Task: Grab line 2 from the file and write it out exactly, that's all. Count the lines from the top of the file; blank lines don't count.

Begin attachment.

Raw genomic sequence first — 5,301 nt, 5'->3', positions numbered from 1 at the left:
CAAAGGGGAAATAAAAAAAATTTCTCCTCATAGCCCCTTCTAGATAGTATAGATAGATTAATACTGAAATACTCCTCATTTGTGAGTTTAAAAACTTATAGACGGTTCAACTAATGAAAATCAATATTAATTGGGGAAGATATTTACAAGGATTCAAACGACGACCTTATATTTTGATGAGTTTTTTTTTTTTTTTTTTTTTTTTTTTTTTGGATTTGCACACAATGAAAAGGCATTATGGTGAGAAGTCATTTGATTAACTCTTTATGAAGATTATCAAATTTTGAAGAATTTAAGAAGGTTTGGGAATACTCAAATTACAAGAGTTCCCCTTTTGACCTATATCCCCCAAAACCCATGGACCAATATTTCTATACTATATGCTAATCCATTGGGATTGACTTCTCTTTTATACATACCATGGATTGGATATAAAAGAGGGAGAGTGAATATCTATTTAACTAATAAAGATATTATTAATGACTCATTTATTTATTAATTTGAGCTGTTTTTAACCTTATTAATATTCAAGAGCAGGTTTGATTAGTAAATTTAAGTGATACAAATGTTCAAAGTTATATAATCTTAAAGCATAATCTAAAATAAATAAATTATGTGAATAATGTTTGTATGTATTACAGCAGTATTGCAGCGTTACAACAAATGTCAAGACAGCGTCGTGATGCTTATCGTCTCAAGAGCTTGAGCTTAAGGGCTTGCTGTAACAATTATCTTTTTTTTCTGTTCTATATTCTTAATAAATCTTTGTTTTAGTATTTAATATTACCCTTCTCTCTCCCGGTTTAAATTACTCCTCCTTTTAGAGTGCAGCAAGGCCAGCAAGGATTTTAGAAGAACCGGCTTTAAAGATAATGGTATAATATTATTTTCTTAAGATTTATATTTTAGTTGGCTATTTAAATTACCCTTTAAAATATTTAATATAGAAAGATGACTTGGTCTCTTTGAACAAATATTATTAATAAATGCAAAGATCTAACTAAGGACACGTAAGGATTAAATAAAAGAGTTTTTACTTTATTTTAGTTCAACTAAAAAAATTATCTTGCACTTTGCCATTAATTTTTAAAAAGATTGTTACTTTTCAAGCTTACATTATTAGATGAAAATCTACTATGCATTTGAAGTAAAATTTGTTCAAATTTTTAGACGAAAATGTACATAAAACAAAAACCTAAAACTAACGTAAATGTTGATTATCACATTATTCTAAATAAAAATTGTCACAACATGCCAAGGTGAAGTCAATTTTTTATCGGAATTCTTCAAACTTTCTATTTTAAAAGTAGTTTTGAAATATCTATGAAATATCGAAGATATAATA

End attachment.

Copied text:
CAAAGGGGAAATAAAAAAAATTTCTCCTCATAGCCCCTTCTAGATAGTATAGATAGATTAATACTGAAATACTCCTCATTTGTGAGTTTAAAAACTTATAGACGGTTCAACTAATGAAAATCAATATTAATTGGGGAAGATATTTACAAGGATTCAAACGACGACCTTATATTTTGATGAGTTTTTTTTTTTTTTTTTTTTTTTTTTTTTTGGATTTGCACACAATGAAAAGGCATTATGGTGAGAAGTCATTTGATTAACTCTTTATGAAGATTATCAAATTTTGAAGAATTTAAGAAGGTTTGGGAATACTCAAATTACAAGAGTTCCCCTTTTGACCTATATCCCCCAAAACCCATGGACCAATATTTCTATACTATATGCTAATCCATTGGGATTGACTTCTCTTTTATACATACCATGGATTGGATATAAAAGAGGGAGAGTGAATATCTATTTAACTAATAAAGATATTATTAATGACTCATTTATTTATTAATTTGAGCTGTTTTTAACCTTATTAATATTCAAGAGCAGGTTTGATTAGTAAATTTAAGTGATACAAATGTTCAAAGTTATATAATCTTAAAGCATAATCTAAAATAAATAAATTATGTGAATAATGTTTGTATGTATTACAGCAGTATTGCAGCGTTACAACAAATGTCAAGACAGCGTCGTGATGCTTATCGTCTCAAGAGCTTGAGCTTAAGGGCTTGCTGTAACAATTATCTTTTTTTTCTGTTCTATATTCTTAATAAATCTTTGTTTTAGTATTTAATATTACCCTTCTCTCTCCCGGTTTAAATTACTCCTCCTTTTAGAGTGCAGCAAGGCCAGCAAGGATTTTAGAAGAACCGGCTTTAAAGATAATGGTATAATATTATTTTCTTAAGATTTATATTTTAGTTGGCTATTTAAATTACCCTTTAAAATATTTAATATAGAAAGATGACTTGGTCTCTTTGAACAAATATTATTAATAAATGCAAAGATCTAACTAAGGACACGTAAGGATTAAATAAAAGAGTTTTTACTTTATTTTAGTTCAACTAAAAAAATTATCTTGCACTTTGCCATTAATTTTTAAAAAGATTGTTACTTTTCAAGCTTACATTATTAGATGAAAATCTACTATGCATTTGAAGTAAAATTTGTTCAAATTTTTAGACGAAAATGTACATAAAACAAAAACCTAAAACTAACGTAAATGTTGATTATCACATTATTCTAAATAAAAATTGTCACAACATGCCAAGGTGAAGTCAATTTTTTATCGGAATTCTTCAAACTTTCTATTTTAAAAGTAGTTTTGAAATATCTATGAAATATCGAAGATATAATA